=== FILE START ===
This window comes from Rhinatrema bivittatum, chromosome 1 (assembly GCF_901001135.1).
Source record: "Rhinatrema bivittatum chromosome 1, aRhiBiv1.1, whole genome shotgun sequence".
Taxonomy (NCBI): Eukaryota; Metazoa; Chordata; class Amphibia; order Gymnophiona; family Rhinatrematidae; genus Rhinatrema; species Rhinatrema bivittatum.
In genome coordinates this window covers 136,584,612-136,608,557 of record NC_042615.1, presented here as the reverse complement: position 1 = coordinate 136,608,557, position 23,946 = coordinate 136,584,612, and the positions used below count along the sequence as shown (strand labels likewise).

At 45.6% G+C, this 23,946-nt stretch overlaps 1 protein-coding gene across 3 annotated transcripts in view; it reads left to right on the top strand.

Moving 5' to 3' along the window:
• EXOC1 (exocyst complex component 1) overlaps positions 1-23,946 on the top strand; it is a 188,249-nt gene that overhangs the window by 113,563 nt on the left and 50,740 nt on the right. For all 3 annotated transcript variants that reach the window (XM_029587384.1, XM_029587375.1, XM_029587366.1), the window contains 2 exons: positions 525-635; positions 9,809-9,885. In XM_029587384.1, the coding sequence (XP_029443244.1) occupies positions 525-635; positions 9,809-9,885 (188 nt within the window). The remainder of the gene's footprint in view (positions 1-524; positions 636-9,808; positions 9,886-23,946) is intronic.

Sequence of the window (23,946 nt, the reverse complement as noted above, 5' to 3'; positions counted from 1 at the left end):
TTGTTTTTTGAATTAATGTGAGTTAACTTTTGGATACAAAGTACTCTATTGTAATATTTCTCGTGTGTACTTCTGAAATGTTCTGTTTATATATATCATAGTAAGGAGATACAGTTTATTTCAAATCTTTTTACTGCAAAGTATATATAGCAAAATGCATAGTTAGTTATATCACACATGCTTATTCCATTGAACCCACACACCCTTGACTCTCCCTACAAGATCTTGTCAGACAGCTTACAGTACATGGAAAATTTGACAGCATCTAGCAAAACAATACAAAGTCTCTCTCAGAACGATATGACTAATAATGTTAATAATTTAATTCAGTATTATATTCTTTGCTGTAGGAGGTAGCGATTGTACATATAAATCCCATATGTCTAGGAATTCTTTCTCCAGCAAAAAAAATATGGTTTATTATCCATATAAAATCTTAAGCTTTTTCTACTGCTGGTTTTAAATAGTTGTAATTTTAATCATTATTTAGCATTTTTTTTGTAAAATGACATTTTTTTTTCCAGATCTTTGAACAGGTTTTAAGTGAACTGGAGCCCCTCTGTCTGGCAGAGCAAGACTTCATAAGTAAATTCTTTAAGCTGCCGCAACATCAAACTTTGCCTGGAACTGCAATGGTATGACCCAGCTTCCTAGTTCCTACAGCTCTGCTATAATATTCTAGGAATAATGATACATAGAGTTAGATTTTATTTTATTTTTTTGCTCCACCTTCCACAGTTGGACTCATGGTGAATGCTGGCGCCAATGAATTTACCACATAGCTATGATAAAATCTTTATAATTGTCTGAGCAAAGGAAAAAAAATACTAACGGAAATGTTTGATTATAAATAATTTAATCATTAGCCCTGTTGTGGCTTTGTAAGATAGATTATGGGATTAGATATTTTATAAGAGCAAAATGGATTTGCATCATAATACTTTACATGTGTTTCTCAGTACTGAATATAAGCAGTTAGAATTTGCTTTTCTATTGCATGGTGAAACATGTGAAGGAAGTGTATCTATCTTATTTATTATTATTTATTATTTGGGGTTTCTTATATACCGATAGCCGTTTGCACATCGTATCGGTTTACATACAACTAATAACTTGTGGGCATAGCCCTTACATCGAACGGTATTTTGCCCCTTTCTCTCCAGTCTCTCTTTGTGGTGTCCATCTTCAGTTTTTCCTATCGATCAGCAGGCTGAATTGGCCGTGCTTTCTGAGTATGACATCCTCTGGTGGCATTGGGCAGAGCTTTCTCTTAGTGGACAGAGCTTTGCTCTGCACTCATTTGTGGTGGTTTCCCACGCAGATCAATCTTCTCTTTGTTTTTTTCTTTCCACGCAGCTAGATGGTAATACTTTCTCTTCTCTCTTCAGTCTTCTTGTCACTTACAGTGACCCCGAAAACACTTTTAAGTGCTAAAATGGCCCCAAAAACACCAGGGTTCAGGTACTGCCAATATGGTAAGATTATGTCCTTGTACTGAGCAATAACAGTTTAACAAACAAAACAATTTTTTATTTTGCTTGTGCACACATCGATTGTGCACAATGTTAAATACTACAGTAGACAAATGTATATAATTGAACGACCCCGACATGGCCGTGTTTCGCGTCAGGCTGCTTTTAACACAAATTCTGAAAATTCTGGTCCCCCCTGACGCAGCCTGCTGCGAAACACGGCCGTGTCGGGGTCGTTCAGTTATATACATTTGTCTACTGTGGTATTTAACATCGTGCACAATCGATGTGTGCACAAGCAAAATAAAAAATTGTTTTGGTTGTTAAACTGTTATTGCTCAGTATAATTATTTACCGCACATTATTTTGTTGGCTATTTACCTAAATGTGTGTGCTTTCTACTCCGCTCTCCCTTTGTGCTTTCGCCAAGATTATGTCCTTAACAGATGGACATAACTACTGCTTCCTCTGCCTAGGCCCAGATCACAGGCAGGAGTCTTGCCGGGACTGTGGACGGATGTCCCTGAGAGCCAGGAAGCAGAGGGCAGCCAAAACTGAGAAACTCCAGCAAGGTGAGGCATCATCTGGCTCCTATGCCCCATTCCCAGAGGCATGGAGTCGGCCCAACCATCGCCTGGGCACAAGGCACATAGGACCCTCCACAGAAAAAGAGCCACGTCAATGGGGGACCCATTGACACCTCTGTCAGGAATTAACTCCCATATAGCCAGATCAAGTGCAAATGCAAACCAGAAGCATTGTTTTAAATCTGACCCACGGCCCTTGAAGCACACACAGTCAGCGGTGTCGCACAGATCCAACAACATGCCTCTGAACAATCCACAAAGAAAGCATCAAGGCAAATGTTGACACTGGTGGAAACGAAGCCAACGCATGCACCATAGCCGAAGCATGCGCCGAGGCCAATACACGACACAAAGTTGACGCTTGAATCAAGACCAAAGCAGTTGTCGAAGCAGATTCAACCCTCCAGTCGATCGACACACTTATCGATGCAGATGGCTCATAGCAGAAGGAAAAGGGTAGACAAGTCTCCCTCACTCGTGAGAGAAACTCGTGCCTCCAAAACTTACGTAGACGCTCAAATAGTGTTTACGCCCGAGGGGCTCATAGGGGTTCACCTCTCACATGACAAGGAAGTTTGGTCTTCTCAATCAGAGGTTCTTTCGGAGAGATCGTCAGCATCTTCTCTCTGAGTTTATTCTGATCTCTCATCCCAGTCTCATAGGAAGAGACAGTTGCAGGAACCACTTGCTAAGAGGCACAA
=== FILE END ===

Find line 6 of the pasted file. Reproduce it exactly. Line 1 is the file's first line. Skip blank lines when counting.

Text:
Moving 5' to 3' along the window: